Alex was among the five victims— four of them students and one a teacher—who were Jewish. Alyssa Alhadeff, remembered as a sweet girl with the poise of someone older than her 15 years, previously lived at the Jersey shore and was fondly remembered at the Jewish Community Day School in Northfield where she attended kindergarten.

While many of Fallon and Jared’s friends have been among the most outspoken of the Parkland teens speaking out on national media—demanding safer schools and calling out politicians for their refusal to address gun control measures—Jared and Fallon too have vowed to honor the memory of their fallen classmates through activism. Both attended the town hall meeting Feb. 21 hosted by CNN in which students confronted a National Rifle Association spokesperson with their concerns, as well as Sens. Marco Rubio, a Republican, Bill Nelson, a Democrat, and Rep. Ted Deutch, D-Fla. Both plan on attending the “March for our Lives,” March 24—organized by Parkland teens—in Washington D.C. to protest gun violence. Reminiscent of the Holocaust, the kids have adopted #Never Again as a slogan.

Before the shooting, Fallon admitted, she didn’t pay much attention to current events— including other tragic school shootings and gun reform that seemed to bear little relevance in her life. But if a gunman could let loose at Stoneman Douglas, she cautioned, it could happen anywhere. And everyone needs to pay attention.

“I haven’t met one person here who didn’t move here for the good schools and the safe neighborhoods,” said Fallon, whose father Gary is from Cherry Hill and mother Lynn from Margate. “There was no crime here, but all it takes is one kid with a semiautomatic assault weapon for this to happen.”

In South Jersey, several synagogues and Jewish communal organizations have plans in the works to charter buses or otherwise organize groups to attend the March 24 rally. Among them, Adath Emanu-El teens, along with Rabbi Ben David, are following through with earlier plans to discuss “reasonable solutions to the crisis of gun violence in our nation” with lawmakers even before the rally. They will be in Washington D.C. this weekend for a previously planned confirmation trip focused on social action. The issue has taken on more resonance since the Parkland shooting, David said.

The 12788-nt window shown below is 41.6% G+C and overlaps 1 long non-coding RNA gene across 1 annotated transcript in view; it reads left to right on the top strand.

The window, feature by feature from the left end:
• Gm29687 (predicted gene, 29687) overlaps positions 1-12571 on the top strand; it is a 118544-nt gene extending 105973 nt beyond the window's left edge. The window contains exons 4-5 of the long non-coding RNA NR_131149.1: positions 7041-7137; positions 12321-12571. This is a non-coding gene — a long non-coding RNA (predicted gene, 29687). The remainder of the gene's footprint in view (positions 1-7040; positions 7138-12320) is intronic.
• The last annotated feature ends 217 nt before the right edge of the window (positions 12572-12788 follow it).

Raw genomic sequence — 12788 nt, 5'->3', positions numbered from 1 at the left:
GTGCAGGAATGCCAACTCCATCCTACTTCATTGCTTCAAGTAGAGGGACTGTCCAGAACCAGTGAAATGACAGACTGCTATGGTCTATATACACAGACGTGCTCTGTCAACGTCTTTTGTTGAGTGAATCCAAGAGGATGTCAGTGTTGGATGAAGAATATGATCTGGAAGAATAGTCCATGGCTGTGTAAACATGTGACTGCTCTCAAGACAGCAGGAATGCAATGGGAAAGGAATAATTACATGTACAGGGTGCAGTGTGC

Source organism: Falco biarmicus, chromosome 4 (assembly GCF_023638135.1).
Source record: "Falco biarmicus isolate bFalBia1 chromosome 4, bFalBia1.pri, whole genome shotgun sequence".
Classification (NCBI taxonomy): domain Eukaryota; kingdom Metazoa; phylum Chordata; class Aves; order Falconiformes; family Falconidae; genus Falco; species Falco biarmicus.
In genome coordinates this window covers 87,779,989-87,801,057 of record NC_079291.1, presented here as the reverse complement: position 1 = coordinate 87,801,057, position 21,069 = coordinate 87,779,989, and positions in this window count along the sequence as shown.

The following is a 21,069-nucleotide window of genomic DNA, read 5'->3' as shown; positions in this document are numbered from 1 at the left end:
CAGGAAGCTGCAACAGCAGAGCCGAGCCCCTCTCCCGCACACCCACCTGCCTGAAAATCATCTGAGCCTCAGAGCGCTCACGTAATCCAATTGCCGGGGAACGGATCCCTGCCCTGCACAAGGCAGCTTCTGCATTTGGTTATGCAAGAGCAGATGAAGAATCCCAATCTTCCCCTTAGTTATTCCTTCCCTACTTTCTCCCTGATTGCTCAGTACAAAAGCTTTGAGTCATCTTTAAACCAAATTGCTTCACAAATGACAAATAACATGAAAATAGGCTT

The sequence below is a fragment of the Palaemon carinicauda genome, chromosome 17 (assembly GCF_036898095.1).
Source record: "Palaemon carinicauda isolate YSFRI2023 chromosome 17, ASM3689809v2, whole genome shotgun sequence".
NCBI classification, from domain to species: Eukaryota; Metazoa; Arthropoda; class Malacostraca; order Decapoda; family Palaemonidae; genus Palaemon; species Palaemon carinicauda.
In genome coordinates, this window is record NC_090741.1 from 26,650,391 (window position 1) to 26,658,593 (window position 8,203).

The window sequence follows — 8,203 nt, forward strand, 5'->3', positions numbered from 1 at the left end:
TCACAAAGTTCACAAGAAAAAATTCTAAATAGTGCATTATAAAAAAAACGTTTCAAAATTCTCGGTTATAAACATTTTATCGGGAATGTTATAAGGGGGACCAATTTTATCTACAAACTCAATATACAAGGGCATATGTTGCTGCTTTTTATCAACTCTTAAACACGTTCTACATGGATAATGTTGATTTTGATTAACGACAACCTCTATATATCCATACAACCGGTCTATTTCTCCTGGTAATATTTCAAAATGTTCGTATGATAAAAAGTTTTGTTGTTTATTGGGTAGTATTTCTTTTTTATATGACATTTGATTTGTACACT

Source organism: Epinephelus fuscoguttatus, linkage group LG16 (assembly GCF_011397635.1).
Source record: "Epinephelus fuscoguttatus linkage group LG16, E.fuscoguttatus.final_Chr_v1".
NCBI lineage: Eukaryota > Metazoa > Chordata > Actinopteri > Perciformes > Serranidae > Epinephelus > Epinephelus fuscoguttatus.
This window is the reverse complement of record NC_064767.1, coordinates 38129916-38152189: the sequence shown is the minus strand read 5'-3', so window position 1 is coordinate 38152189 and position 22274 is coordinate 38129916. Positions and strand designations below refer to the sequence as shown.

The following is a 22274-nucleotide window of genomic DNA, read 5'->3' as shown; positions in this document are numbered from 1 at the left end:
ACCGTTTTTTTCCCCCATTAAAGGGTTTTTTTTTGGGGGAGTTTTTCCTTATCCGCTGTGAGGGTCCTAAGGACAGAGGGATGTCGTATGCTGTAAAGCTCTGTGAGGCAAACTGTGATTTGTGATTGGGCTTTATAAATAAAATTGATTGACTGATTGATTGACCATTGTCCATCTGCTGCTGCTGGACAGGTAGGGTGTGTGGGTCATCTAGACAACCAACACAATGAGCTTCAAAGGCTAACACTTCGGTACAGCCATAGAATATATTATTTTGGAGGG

Both students at M’kor Shalom and Adath have written letters to Parkland students— meant to get to the kids for their first day back to school—to show their solidarity. Down the shore, students in Kulanu School of Jewish Studies discussed the shooting recently and came up with a position paper they’re sending to lawmakers making clear their desire to ban semiautomatic assault rifles.

Stoneman Douglas student Jared notes that he is proud of his community and friends for the movement they have started, and pledged not to back down in their mission to make schools safer for future generations.

“Nikolas Cruz is not going to win,” he added, referring to the gunman. “We were scared; we were terrorized, but we are all going to rise above him.”